D. Communication is said to being very essential in a relationship. How so? Peter Furler of The Newsboys (Brio) says, "Guys feels pressured to say and do the right thing. Communication is something you always have to work at. Sometimes guys have a hard time communicating, but the more we work at it, the better we become." Because it's kind of a challenging thing for guys and girls to understand each other and be able to communicate it take time and thought to get good at it. This next quote from Brio is a little long but I think it sums up the importance of communication. DuWoyn Snipe, 16 Colorado Springs, Colo. "Sometimes girls jump to conclusions too quickly. A girl will say something about me to her friends, and by the time it gets back to me, I'm the major enemy. It bugs me when they don't talk to me first to find out what really happened. I think honesty is always the best policy. If a girl questions something I've said, I'll always give her the straight story. She just needs to ask."

E. Why do people stress sexual purity for dating relationships that are before marriage? This is what Rich Mullins had to say. "...And if you give in to sexual temptation, you're going to get burned-a broken heart, hurt feelings. It's a fire that will destroy you." That sounds pretty serious! The book, "Adolescence is not an illness" by Bruce Narramore, Ph.D. says, "Many adolescents are in headlong gallop toward sexual experimentation that can leave them with deep hurts and serious scars." So not only do older and wiser, more experienced people say it's dangerous but God says so also! It is stressed because it ruins all that God has planned for mankind. If you disagree, look at what can happen is you break this law of God. Aids, abuse, drop-outs, other various diseases, broken homes: either between the parents over the one who's committed the sin, or a single mother because the chance of conceiving a child is great. It's just not worth the few moments of pleasure!!

F. How important is it to be able to be content being single and being able to bring something into the relationship? If you can't stand on your own two feet without a boy\girl friend, you still need to find who you are and are not ready for a relationship. You can tell this if you totally mope without one and are totally exhilarated with them. Fill the gap of feeling like you need someone with God and He will bring you the perfect person at just the right time. If you can't bring your self esteem into a relationship, you will be extra baggage. That kind of relationship will never last. No one wants that anyway! So focusing on God and having a positive self image will prepare you for the day when you start to date that special someone.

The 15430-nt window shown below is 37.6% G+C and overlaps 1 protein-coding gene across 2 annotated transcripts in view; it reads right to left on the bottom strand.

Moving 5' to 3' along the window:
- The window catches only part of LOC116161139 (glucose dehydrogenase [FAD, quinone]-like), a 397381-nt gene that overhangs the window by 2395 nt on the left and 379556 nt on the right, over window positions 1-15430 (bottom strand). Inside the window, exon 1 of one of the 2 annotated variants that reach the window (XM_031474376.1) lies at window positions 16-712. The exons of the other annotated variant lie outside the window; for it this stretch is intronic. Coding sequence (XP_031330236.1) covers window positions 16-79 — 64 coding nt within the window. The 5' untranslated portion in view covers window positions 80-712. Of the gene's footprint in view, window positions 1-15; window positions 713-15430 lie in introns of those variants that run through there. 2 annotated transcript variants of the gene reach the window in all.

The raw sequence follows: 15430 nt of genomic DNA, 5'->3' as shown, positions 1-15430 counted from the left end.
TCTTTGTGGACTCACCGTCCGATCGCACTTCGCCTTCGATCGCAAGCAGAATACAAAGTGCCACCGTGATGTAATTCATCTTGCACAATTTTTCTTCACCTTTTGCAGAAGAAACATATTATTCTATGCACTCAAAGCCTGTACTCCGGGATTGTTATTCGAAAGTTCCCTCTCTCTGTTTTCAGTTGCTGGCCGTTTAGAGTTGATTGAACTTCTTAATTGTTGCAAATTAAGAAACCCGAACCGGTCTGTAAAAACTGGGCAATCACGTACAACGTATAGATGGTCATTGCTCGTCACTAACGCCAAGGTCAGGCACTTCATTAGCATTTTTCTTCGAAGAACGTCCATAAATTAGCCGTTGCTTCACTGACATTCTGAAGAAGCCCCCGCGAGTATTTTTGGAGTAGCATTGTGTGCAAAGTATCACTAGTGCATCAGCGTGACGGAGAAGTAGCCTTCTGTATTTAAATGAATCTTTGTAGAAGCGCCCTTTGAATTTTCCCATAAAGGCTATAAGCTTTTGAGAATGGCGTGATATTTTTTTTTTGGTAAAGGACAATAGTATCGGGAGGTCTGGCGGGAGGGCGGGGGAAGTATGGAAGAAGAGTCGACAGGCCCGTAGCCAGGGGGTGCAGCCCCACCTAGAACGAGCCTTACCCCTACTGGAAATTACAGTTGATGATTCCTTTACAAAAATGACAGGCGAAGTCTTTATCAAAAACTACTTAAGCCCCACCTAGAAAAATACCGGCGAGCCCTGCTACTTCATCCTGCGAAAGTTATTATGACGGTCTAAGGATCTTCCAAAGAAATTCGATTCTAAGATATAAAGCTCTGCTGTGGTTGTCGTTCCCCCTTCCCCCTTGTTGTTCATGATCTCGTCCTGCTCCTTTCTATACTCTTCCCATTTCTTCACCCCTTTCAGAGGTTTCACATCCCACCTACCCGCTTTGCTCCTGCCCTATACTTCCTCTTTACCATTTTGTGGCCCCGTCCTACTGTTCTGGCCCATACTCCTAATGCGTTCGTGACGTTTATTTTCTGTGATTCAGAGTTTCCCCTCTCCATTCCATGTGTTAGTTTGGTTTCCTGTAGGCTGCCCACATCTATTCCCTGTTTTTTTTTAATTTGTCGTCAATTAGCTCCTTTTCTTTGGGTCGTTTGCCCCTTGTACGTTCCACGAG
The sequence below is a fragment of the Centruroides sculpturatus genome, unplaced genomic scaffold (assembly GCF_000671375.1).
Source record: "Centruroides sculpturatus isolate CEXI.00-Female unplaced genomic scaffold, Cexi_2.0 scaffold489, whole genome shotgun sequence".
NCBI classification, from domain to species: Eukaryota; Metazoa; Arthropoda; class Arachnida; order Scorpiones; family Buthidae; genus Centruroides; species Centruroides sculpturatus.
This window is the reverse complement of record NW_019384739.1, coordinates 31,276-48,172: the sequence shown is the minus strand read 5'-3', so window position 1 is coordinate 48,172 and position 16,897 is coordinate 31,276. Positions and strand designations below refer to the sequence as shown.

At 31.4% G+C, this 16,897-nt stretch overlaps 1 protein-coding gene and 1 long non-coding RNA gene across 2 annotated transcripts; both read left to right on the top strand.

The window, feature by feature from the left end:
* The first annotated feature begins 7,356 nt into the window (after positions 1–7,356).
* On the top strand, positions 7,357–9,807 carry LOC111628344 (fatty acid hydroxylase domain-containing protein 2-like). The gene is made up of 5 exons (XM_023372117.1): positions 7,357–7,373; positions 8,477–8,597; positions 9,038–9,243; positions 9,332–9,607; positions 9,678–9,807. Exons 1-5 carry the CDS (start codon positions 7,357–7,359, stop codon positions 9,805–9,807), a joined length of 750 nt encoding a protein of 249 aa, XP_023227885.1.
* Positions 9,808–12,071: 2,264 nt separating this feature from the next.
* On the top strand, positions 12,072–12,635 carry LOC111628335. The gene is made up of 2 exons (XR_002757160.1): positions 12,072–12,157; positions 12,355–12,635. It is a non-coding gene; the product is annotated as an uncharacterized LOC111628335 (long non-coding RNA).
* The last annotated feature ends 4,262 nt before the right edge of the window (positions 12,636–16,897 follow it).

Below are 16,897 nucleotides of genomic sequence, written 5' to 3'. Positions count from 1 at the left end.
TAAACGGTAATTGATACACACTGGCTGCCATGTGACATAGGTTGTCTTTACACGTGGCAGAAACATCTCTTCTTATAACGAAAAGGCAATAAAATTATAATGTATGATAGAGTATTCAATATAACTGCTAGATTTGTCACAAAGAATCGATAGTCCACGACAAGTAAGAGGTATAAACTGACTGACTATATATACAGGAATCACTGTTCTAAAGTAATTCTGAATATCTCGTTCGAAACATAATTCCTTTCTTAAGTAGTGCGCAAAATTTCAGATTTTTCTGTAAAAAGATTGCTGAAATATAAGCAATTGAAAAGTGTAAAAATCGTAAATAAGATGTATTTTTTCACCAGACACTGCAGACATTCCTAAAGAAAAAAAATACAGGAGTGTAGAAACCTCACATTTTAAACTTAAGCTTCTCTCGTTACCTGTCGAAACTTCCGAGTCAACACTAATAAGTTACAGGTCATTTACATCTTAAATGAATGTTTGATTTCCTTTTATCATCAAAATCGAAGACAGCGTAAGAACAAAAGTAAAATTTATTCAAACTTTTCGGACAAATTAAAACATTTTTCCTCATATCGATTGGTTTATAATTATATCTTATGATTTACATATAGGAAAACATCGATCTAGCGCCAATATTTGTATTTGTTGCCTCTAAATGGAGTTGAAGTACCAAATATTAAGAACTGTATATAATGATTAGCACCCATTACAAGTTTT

G. For a strong relationship, why shouldn't you try to help change your partner and how much control is too much? Often people have a desire to change the person we're attracted to into what we think they should be. This will often destroy what brought on our attraction to them in the first place. Loving the person for who they are and their quirks will make them and your love for them stronger. Being controlling will put into chains the free spirit of the person that you've grown to love. Here's a good quote: "If you love someone, set them free, and if they come back, their yours, and if they don't, they never were!" I think that's very good at explaining what I've just said.

2. Physical contact.

A. How far is too far and why? Too far is when you start to lust. If you set your mind to it, you can abstain from physical contact. But rarely do teens or anyone else consider their thoughts. To think lustful thoughts about another is considered adultery in the Bible. Now that's a smack in the face! Consider the power of this verse: "But every man is tempted, when he is drawn away of his own lust, and enticed. Then when lust hath conceived, it bringeth forth sin: and sin, when it is finished, bringeth forth death." James 1:14,15. Here God says that lust brings sin and sin brings death. He's trying to warn us! I think that's something that we overlook. Then there's this verse: "For all that is in the world, the lust of the flesh, and the lust of the eyes, and the pride of life, is not of the Father, but is of the world. And the world passeth away, and the lust thereof.' but he that doeth the will of God abideth for ever." lJohn 2:16,17. Now if that doesn't hit home to some of us it's time for a self inventory check. The world, it says, is totally packed with things to pollute and corrupt your flesh, eyes, and life, and they all include lust! Then, after they've ruined you, they pass away. You have to think about a sexual sin, any sin, before you carry it out. So chances are that if your having trouble with fooling around, you need to do some serious spring cleaning in your mind and a lot of remodeling and reconstruction. The good thing is that God, who is all powerful, wants to and will help you do this! God's already said how far is too far! It's not up to us, because we are flesh. That's why He tells us in the scriptures.

3. Gifts when dating.

A. An appropriate gift and an appropriate time is as follows. Steve and Angela are in love and they have been dating for a year. One evening he proposes with a gorgeous diamond ring. She accepts and they live happily ever after. This next scenario is not an appropriate time with a gift: Jeremy and Klm have liked each other in the youth group for some months now. He has a job and at Christmas time has a sum of money. To show that he cares for her, he buys her a pretty gold necklace chain. She of course hesitates and can't except it. Now Jeremy obviously wasn't having impure intentions with that gift. But it wasn't the right time. It might even scare her a little. The most special gifts are those that the person spent time on that signify personal thought. Steve was in the right. Being very appropriate. Gifts take time and thought should go into it before it's exchanged.